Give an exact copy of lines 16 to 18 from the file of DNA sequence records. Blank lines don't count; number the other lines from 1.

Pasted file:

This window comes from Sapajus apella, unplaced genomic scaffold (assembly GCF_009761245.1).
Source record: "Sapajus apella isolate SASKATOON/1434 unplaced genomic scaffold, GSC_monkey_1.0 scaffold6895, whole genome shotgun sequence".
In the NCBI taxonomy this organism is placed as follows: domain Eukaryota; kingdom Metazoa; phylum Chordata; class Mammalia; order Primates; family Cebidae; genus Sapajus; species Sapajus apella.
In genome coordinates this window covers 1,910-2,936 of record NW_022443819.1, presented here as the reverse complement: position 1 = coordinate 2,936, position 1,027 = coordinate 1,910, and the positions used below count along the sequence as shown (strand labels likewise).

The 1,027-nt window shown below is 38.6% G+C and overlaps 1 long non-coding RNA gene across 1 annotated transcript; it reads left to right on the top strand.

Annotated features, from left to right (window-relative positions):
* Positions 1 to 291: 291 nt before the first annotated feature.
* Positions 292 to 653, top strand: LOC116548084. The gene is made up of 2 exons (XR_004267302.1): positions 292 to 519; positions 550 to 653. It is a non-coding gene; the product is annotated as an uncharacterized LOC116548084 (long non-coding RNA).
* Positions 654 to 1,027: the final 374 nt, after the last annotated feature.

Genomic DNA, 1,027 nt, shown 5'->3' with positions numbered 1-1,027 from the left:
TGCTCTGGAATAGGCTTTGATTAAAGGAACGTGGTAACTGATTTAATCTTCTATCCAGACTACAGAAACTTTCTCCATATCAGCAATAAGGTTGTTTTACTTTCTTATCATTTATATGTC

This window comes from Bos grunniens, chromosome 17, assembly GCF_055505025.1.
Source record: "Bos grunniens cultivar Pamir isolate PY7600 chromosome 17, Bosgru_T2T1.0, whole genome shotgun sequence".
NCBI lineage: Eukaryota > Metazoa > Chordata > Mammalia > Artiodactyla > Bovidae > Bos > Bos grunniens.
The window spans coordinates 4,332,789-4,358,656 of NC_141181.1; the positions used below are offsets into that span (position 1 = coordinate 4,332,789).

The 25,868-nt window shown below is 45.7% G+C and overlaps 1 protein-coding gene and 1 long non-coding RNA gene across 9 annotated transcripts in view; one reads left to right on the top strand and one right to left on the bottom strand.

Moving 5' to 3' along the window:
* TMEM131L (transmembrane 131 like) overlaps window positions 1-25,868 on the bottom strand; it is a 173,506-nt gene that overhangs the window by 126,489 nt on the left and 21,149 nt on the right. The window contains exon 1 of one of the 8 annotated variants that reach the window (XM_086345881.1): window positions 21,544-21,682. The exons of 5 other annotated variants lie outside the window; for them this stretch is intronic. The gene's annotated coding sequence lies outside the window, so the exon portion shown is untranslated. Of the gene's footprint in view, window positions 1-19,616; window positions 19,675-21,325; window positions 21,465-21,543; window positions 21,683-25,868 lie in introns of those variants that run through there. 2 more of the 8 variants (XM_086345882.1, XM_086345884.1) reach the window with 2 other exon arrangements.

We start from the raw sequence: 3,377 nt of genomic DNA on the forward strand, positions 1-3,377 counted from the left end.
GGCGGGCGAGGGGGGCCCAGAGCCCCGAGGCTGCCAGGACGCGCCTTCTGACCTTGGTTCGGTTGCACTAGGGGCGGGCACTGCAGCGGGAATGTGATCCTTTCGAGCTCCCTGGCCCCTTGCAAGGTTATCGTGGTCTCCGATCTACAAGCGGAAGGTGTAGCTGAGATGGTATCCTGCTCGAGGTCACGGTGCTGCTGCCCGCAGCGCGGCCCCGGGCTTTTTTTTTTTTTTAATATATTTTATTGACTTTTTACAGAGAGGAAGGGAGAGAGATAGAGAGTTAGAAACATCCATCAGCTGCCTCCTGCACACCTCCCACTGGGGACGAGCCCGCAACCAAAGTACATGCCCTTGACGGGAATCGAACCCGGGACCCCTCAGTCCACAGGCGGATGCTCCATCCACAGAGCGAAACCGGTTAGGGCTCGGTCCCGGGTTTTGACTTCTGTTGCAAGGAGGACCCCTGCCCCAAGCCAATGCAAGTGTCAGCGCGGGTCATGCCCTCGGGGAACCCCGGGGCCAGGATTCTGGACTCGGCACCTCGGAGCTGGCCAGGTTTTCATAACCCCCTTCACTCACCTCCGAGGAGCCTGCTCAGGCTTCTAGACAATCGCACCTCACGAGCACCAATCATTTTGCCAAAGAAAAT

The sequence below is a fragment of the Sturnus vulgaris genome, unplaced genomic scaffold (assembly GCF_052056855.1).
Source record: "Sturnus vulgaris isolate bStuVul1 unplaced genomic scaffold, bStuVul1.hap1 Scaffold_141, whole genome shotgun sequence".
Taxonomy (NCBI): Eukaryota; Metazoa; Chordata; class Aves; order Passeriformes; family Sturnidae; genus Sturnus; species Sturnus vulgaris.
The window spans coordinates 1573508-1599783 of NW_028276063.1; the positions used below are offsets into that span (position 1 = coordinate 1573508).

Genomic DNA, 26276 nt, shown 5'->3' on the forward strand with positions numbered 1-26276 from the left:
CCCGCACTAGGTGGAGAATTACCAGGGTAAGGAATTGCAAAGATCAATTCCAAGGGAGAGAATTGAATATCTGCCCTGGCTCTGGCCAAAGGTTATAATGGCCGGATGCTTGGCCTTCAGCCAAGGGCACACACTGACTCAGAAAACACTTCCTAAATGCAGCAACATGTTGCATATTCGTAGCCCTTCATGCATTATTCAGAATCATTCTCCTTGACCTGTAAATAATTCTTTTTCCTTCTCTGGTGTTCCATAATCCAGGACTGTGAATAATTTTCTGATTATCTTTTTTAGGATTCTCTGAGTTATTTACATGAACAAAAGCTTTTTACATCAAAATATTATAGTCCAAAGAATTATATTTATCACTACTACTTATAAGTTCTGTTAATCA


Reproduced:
The 25,868-nt window shown below is 45.7% G+C and overlaps 1 protein-coding gene and 1 long non-coding RNA gene across 9 annotated transcripts in view; one reads left to right on the top strand and one right to left on the bottom strand.

Moving 5' to 3' along the window:
* TMEM131L (transmembrane 131 like) overlaps window positions 1-25,868 on the bottom strand; it is a 173,506-nt gene that overhangs the window by 126,489 nt on the left and 21,149 nt on the right. The window contains exon 1 of one of the 8 annotated variants that reach the window (XM_086345881.1): window positions 21,544-21,682. The exons of 5 other annotated variants lie outside the window; for them this stretch is intronic. The gene's annotated coding sequence lies outside the window, so the exon portion shown is untranslated. Of the gene's footprint in view, window positions 1-19,616; window positions 19,675-21,325; window positions 21,465-21,543; window positions 21,683-25,868 lie in introns of those variants that run through there. 2 more of the 8 variants (XM_086345882.1, XM_086345884.1) reach the window with 2 other exon arrangements.